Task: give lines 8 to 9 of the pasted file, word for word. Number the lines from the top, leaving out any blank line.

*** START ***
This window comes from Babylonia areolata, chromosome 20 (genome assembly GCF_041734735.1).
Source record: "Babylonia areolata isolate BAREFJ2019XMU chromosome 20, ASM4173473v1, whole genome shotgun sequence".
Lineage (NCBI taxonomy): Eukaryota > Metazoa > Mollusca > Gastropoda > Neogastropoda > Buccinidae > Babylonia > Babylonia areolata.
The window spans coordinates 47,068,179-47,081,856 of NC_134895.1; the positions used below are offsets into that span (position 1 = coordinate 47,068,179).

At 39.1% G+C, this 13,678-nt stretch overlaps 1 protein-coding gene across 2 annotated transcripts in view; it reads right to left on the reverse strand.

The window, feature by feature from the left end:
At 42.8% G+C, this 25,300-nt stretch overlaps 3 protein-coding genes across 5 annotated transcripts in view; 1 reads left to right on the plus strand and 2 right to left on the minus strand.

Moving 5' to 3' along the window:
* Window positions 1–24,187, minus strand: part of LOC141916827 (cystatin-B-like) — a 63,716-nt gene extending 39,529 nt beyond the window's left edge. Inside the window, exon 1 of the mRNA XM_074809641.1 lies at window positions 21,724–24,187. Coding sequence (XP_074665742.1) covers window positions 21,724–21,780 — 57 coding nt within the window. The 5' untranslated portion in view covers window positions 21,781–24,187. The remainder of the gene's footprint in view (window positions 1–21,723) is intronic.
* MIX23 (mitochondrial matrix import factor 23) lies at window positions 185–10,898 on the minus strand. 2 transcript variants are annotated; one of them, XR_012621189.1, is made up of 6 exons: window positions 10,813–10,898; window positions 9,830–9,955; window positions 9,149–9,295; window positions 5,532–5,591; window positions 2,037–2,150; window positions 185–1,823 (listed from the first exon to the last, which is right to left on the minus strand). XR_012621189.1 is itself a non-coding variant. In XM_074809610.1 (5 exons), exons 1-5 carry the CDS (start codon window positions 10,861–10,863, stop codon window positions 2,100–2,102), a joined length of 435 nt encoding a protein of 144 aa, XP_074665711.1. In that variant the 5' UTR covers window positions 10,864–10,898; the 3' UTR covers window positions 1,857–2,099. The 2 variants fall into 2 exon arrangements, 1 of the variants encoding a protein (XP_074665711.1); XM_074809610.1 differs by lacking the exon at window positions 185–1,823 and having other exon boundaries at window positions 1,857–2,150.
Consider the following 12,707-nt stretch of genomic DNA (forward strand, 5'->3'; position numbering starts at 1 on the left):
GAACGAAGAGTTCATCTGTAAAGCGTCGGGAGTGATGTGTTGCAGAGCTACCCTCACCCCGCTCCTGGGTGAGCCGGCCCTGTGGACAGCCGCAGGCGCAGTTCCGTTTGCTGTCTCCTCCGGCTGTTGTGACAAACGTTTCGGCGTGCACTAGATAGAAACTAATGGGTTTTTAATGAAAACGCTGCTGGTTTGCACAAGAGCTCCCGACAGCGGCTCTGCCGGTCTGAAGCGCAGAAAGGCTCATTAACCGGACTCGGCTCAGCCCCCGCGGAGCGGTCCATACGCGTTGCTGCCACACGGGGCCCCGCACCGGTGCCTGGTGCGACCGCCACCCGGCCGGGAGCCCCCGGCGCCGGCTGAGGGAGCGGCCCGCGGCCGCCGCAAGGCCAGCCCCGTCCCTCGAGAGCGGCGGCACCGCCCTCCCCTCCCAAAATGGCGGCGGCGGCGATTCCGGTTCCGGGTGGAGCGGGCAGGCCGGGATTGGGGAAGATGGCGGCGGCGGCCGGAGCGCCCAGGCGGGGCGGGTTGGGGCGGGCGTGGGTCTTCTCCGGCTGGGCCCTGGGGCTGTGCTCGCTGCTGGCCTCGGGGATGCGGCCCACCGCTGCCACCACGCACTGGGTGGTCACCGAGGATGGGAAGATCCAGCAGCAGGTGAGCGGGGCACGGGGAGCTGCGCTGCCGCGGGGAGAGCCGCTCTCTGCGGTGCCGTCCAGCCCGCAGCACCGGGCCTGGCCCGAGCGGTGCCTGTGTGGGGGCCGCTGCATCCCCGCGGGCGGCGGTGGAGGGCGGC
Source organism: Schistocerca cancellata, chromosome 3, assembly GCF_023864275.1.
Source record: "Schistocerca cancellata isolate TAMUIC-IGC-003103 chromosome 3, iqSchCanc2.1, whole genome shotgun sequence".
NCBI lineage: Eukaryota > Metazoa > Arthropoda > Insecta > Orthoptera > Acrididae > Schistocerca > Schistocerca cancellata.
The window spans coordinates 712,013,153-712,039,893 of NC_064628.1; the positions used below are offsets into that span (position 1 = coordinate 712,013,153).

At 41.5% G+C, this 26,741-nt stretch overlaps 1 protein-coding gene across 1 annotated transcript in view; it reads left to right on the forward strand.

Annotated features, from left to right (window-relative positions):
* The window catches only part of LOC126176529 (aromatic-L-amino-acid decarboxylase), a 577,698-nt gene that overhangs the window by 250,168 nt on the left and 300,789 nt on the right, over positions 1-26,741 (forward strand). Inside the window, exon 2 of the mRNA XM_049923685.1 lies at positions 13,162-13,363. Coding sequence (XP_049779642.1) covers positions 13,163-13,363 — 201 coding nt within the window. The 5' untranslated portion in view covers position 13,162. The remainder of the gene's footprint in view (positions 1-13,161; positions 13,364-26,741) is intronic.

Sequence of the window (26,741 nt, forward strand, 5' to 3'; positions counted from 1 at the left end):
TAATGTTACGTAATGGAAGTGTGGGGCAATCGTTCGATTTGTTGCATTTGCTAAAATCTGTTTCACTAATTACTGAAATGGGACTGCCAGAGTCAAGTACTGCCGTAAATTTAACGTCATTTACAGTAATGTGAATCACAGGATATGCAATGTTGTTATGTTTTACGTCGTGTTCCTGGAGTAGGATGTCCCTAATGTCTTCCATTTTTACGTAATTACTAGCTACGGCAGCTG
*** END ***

Moving 5' to 3' along the window:
* Window positions 1–24,187, minus strand: part of LOC141916827 (cystatin-B-like) — a 63,716-nt gene extending 39,529 nt beyond the window's left edge. Inside the window, exon 1 of the mRNA XM_074809641.1 lies at window positions 21,724–24,187. Coding sequence (XP_074665742.1) covers window positions 21,724–21,780 — 57 coding nt within the window. The 5' untranslated portion in view covers window positions 21,781–24,187. The remainder of the gene's footprint in view (window positions 1–21,723) is intronic.